Thursday, June 17, 2010

rotation #2 done.

i finished up my second rotation with an amazing dietitian in hem/onc and a lot of failure to thrive kids. i learned sooo so much working with this population and really liked it! so sad at times, but i still love what i'm doing. i like having a job in which i feel valued (most of the time!), except when people put a consult in because a 17 year old kid won't eat vegetables. that didn't happen to me, but it did to the last dietitian i was working with. really?! that's not what we do! haha. although working with kids can be very sad and there are so many sad situations, there are lots of funny stories that come of it! one lady said that her child wasn't throwing up on the outside, so the doctors were looking to see if she was throwing up on the inside. hahaha. i cracked up with that one.

moving onto working with a RD who does mainly outpatient GI (gastrointestinal) clinics. i'm anxious to start this rotation, i think it's going to be so interesting and something i would like to do. and the RD who i'm with is super fun and spunky which always makes the work day better :) please keep praying for the jobs i applied for. i know it will work out perfectly, but i'm still struggling with finding peace in that. working with kids is what i'm so passionate about and i know i i hope that i get the chance to do this for real.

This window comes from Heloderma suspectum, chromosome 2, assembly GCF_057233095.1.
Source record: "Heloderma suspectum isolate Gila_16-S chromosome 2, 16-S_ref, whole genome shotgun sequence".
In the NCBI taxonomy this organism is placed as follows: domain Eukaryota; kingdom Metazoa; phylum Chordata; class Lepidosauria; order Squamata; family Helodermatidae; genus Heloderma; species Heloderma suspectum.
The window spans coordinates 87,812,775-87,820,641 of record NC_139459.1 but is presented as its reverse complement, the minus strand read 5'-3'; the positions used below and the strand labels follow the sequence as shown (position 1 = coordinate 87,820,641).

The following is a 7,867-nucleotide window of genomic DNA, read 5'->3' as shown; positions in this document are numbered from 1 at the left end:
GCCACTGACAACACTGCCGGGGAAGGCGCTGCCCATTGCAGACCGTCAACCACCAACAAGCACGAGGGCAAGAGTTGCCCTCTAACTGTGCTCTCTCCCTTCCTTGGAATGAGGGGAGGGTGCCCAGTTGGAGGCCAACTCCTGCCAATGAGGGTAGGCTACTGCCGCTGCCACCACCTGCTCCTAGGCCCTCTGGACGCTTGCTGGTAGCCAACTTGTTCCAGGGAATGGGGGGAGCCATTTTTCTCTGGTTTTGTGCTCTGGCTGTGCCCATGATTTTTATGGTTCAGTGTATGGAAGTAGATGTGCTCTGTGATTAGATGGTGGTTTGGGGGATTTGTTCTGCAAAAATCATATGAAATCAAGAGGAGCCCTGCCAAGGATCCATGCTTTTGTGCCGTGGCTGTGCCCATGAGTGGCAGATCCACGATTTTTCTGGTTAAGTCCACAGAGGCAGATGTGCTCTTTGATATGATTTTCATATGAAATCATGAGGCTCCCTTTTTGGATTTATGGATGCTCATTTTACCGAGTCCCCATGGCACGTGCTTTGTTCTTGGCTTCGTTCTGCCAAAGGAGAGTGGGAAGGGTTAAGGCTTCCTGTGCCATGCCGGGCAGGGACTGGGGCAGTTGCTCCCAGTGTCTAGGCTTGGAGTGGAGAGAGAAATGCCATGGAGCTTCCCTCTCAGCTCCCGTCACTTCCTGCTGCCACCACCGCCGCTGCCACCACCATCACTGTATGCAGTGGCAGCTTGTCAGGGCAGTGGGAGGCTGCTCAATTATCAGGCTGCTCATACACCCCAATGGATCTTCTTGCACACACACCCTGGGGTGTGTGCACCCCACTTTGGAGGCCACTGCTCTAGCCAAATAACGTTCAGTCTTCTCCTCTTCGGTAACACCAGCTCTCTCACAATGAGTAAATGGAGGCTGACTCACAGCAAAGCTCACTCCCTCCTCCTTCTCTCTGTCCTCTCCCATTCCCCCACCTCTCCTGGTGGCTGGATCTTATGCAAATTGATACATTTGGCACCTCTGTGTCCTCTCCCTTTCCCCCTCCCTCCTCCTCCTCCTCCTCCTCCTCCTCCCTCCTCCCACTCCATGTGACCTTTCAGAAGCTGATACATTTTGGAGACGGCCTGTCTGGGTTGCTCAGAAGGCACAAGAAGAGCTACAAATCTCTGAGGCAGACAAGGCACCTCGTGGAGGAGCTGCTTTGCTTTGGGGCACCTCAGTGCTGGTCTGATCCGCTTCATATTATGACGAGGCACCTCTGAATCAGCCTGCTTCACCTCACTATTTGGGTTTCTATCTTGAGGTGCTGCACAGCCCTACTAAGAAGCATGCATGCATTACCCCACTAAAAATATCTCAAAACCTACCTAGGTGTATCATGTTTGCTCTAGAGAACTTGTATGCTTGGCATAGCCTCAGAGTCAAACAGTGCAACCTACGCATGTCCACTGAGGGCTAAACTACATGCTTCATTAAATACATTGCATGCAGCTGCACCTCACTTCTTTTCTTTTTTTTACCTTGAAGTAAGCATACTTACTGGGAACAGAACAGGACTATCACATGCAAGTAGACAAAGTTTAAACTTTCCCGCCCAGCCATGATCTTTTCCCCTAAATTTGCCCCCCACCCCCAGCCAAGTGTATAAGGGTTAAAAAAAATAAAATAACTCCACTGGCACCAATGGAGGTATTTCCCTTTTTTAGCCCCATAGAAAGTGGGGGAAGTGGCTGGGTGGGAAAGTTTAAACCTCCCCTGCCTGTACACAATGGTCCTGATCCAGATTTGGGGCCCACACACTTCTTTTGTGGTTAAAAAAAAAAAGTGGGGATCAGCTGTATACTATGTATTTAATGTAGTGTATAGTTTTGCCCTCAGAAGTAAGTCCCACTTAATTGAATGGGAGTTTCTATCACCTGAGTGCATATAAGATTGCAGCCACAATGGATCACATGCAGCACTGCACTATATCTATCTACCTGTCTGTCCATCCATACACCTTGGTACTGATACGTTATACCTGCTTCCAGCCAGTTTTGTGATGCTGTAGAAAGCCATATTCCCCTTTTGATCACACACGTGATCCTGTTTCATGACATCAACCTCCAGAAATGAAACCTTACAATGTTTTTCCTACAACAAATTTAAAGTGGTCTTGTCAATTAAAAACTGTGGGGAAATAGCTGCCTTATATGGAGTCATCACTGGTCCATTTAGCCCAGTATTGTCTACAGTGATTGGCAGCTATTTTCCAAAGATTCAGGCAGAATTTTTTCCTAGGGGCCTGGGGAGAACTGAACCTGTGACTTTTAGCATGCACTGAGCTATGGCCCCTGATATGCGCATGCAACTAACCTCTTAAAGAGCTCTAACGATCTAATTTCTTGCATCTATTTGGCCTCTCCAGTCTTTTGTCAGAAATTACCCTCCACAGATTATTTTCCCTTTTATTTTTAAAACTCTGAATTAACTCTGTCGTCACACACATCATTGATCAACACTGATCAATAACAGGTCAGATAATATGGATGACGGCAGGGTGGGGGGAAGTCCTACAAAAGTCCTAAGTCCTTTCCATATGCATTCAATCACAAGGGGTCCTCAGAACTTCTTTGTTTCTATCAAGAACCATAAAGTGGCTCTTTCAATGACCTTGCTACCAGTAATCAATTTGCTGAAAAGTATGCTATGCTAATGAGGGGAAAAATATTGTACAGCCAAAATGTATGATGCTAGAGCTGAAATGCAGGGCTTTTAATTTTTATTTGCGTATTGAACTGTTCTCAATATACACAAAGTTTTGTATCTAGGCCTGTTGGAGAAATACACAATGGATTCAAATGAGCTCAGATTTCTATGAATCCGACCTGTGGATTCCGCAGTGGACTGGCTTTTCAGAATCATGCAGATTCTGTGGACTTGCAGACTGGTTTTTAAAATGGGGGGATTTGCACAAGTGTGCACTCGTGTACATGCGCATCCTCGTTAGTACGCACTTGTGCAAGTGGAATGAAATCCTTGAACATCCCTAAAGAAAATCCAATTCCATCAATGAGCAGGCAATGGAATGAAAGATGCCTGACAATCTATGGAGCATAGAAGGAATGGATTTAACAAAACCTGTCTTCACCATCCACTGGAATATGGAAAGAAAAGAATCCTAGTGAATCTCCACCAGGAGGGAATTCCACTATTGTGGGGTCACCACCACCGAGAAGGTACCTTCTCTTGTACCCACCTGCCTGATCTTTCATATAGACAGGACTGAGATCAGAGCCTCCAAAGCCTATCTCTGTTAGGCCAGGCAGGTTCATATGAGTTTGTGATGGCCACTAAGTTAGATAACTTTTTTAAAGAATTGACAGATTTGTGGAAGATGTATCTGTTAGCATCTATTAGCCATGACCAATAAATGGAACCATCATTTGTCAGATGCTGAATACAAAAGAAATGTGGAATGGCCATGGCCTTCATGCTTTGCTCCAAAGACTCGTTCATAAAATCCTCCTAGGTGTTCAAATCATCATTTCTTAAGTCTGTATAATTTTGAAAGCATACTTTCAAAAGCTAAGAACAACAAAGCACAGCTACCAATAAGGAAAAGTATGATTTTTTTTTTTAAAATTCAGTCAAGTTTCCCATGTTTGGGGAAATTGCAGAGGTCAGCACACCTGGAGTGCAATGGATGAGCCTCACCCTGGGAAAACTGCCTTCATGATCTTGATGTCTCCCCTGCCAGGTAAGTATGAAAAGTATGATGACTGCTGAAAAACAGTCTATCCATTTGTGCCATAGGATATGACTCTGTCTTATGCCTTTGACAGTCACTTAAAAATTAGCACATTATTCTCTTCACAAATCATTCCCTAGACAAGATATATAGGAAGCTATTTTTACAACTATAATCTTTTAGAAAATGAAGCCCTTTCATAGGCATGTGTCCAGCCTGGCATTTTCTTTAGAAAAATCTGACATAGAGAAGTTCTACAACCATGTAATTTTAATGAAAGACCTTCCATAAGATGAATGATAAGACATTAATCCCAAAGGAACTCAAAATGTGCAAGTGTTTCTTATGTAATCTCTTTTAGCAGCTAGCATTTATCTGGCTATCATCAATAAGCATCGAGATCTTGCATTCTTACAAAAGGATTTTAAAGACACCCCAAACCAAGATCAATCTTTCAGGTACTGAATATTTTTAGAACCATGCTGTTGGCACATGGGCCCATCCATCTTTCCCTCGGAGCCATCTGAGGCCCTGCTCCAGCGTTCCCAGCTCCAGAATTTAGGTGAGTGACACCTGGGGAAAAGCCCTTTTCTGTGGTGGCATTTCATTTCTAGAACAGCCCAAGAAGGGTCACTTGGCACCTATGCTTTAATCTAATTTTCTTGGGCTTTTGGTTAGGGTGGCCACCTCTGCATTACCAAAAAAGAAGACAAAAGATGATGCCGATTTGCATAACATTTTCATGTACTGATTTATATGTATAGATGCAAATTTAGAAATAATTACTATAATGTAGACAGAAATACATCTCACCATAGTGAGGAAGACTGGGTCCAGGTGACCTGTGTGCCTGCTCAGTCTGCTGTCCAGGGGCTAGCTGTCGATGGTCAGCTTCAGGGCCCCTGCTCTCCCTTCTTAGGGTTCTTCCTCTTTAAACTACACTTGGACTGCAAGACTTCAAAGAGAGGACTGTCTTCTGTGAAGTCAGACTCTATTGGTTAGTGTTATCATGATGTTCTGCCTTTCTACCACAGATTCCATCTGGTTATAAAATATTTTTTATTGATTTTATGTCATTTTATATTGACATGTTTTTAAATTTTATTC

Thursday, June 3, 2010

new rotation.

i'm onto a new rotation this week, hematology (study of the physiology of the blood & blood disorders) and oncology (cancer). i think i mentioned this in my last post, i can't remember, but the dietitian i'm with also works with a lot of failure to thrive kids. very sad stuff, but i like the challenge of working with families and kids and trying to find what works to get them to grow whether that be through a tube feeding or regular food.

saw a patient with ALL (acute lymphocytic leukemia) today. ALL is the most common leukemia seen in kids and is also the most treatable. there is also a type called AML (acute myelogenous leukemia) which is treated much more aggressively and is harder to get into remission. i also will be seeing another patient tomorrow with hodkin's lymphoma (type of cancer originating in the white blood cells, that spreads from one lymph node to another). the survival rate is very high when detected early on. this patient i am seeing is having a bone marrow transplant soon for the treatment of her disease. props to oncologists...although these diseases are super interesting, it has got to be such a difficult job to lose so many patients. i can't even imagine being a pediatric oncologist. it just seems so unfair to these kids, they are perfectly normal/healthy and then boom, their worlds are turned upside down. they are amazing really (the kids that is). i suppose the doctors are too...

i think i'm doing my neurology rotation next which i am SO excited about. i loved working in neurology last year during my internship and really hope i hear back about the neurology position i applied to.